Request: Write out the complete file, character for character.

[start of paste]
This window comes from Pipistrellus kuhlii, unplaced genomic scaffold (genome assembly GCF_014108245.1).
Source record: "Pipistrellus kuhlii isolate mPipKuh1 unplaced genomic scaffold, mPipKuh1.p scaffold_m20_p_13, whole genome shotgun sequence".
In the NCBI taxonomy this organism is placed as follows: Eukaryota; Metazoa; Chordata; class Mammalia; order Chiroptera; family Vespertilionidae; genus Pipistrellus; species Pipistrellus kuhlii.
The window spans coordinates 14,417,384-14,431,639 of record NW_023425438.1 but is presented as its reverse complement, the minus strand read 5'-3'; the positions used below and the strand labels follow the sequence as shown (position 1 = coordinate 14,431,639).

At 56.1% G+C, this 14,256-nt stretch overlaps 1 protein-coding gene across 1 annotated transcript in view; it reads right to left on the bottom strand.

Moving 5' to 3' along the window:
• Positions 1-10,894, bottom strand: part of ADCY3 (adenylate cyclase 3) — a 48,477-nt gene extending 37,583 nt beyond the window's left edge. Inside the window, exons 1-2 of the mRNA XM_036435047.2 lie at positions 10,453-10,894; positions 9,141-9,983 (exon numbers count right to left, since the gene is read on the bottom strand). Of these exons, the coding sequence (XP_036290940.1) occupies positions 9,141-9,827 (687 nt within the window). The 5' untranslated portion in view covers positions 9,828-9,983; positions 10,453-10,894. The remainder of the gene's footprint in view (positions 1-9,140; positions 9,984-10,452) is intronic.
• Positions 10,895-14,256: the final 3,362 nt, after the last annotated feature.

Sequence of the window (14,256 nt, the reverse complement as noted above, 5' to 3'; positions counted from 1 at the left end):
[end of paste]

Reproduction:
This window comes from Pipistrellus kuhlii, unplaced genomic scaffold (genome assembly GCF_014108245.1).
Source record: "Pipistrellus kuhlii isolate mPipKuh1 unplaced genomic scaffold, mPipKuh1.p scaffold_m20_p_13, whole genome shotgun sequence".
In the NCBI taxonomy this organism is placed as follows: Eukaryota; Metazoa; Chordata; class Mammalia; order Chiroptera; family Vespertilionidae; genus Pipistrellus; species Pipistrellus kuhlii.
The window spans coordinates 14,417,384-14,431,639 of record NW_023425438.1 but is presented as its reverse complement, the minus strand read 5'-3'; the positions used below and the strand labels follow the sequence as shown (position 1 = coordinate 14,431,639).

At 56.1% G+C, this 14,256-nt stretch overlaps 1 protein-coding gene across 1 annotated transcript in view; it reads right to left on the bottom strand.

Moving 5' to 3' along the window:
• Positions 1-10,894, bottom strand: part of ADCY3 (adenylate cyclase 3) — a 48,477-nt gene extending 37,583 nt beyond the window's left edge. Inside the window, exons 1-2 of the mRNA XM_036435047.2 lie at positions 10,453-10,894; positions 9,141-9,983 (exon numbers count right to left, since the gene is read on the bottom strand). Of these exons, the coding sequence (XP_036290940.1) occupies positions 9,141-9,827 (687 nt within the window). The 5' untranslated portion in view covers positions 9,828-9,983; positions 10,453-10,894. The remainder of the gene's footprint in view (positions 1-9,140; positions 9,984-10,452) is intronic.
• Positions 10,895-14,256: the final 3,362 nt, after the last annotated feature.

Sequence of the window (14,256 nt, the reverse complement as noted above, 5' to 3'; positions counted from 1 at the left end):